Time-saving tips from busy VCs
Doesn’t it feel sometimes like the better you do in your career, the more of your day is spent in meetings? This isn’t just true of venture capital; it’s everywhere. The struggle between creating “actual” work versus sitting in meetings is real, and your calendar is the battleground where it takes place.
The tension is obvious in VC, where the FOMO around seeing every new deal may conflict with time spent supporting existing ones (in board meetings, helping the founders, etc.). Time is our most limited resource. None of us want to miss the next pillar company, but we can’t say “yes” to every meeting request. Then again, if we are too closed-off and skeptical, we’ll miss quality people and ideas.
I asked VCs if they’ve found any life hacks that work to balance productivity with the insanity of scheduling. Here are tips and reflections from some of the people I know whose time is in the highest demand (edited for grammar and to remove duplicate suggestions):
Tipatat Chennavasin, The Venture Reality Fund:
· Keep meetings short, like to 30 minutes.
· Screen as much as you can in emails or through your network.
· Only try things with a demo and stay away from tech you just don’t believe in (like 360 video).
· You will reach a point when you can’t respond to all inquiries because even writing out rejections is taking too much time.
· Focus on quality over quantity. What matters more than the number of meetings you have or the number of watering holes you frequent is the quality of the deals you do and what the entrepreneurs say about you.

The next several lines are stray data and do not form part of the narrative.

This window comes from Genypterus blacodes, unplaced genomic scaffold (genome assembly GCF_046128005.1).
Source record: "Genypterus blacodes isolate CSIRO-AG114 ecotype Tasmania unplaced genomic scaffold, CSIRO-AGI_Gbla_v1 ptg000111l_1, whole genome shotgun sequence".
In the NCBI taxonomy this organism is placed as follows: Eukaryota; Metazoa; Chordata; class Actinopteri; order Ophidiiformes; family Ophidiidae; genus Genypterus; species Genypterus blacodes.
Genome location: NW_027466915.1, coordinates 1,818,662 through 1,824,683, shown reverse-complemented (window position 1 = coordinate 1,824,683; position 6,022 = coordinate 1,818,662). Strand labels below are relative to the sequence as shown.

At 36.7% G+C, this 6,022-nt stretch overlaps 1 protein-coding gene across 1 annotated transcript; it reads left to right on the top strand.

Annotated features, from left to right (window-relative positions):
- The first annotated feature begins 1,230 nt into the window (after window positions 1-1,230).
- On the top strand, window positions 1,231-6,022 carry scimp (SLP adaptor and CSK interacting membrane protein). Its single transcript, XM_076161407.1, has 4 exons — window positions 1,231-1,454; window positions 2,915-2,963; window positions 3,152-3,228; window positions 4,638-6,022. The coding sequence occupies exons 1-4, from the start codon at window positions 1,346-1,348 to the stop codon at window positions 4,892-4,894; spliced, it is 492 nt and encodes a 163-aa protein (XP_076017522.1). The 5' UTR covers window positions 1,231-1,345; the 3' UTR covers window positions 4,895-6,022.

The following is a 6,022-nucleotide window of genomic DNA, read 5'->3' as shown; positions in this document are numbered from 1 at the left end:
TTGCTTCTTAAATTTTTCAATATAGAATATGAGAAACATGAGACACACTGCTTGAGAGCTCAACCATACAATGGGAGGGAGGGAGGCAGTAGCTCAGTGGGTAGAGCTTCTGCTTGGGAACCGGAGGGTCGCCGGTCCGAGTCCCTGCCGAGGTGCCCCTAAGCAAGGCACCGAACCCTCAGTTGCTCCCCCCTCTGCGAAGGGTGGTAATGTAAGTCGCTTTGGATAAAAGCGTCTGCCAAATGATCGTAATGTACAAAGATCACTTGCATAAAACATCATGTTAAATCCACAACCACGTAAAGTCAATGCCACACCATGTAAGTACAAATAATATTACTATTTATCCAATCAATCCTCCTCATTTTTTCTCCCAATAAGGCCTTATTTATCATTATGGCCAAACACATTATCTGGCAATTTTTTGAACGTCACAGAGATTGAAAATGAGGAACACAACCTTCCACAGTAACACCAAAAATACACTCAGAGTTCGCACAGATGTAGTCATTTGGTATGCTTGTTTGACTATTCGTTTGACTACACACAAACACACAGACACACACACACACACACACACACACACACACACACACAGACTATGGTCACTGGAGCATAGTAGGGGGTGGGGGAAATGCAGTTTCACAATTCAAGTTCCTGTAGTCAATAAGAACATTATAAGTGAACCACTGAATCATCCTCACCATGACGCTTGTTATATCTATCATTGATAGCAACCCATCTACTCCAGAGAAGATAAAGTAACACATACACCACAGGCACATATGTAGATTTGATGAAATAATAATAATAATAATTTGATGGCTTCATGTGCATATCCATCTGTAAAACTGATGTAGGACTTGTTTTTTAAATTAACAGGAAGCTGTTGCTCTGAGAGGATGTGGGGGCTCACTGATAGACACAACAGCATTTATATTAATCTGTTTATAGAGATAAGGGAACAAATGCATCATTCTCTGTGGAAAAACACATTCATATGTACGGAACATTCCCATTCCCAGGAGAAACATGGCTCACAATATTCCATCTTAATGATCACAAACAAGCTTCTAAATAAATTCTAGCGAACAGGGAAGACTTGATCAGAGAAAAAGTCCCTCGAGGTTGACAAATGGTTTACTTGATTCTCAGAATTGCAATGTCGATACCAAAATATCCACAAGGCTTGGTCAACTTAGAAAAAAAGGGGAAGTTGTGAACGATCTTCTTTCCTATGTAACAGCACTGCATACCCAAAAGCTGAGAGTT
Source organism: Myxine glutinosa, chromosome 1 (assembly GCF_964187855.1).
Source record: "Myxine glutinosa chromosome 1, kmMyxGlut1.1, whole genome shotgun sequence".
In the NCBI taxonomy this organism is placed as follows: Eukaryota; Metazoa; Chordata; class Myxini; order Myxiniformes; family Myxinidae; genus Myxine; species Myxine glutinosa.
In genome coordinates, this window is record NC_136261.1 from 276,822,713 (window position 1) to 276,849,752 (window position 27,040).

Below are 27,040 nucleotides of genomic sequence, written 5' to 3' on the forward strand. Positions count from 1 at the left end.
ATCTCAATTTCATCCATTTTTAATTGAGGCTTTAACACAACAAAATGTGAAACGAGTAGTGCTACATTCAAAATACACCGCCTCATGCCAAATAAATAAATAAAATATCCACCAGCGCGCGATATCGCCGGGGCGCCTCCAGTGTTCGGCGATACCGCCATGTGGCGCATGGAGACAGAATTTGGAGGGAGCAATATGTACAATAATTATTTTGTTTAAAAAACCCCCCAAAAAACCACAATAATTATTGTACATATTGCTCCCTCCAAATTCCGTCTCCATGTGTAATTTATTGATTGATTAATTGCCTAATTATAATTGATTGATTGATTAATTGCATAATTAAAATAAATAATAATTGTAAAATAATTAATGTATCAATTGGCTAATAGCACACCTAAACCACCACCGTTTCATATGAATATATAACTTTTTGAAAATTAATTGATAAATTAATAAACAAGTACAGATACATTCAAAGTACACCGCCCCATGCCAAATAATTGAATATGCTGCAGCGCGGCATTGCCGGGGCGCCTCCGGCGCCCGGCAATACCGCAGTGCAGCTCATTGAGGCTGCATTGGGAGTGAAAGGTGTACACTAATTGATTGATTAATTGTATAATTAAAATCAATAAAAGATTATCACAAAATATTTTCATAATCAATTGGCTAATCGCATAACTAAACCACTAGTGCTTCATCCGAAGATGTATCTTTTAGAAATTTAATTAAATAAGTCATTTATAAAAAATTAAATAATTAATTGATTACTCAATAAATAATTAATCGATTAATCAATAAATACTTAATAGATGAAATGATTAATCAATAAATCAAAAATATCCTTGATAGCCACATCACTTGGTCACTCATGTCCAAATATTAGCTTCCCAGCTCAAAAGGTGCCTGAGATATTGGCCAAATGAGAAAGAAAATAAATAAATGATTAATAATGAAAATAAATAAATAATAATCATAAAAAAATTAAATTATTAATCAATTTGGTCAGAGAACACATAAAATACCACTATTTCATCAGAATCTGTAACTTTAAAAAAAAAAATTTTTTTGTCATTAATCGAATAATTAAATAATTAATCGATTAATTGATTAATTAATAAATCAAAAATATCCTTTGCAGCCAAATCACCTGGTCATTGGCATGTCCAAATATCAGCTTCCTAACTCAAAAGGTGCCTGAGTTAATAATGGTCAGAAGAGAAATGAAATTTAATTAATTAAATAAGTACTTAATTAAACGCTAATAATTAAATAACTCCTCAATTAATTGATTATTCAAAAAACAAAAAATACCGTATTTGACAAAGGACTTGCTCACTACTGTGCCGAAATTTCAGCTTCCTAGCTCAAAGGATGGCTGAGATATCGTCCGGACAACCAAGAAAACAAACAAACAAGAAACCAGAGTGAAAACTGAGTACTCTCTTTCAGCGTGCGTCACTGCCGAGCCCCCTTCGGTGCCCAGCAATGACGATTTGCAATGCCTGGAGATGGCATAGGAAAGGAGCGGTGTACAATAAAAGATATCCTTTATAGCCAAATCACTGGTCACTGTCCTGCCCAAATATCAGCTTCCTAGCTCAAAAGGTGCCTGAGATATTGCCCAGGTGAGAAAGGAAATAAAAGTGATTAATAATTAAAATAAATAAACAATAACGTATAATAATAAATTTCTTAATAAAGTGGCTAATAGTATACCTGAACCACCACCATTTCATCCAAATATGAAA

· Get an assistant to help you with scheduling meetings, conferences, rescheduling, and just all around life organization.
· Take a breath and do some work life planning — like who is helpful and who isn’t? Cut out the unhelpful, non-deal-sharing people out of your network for example.
· Only take meetings by strong referral.
· Be open and accessible through blogging so you don’t have to do it through a ton of meetings.
· Use Alexa — link her through to your calendar and ask what you have to do each morning. She’ll tell you, because she’s the future.
· You can’t make time for everything, so you need a way to estimate the probability of high quality. Using the “people” in and around an opportunity as one metric has helped me to prioritize.
· Calendly: I’ve been using Calendly to allow entrepreneurs and others to self-schedule 30-minute meetings, and it has been a really helpful tool.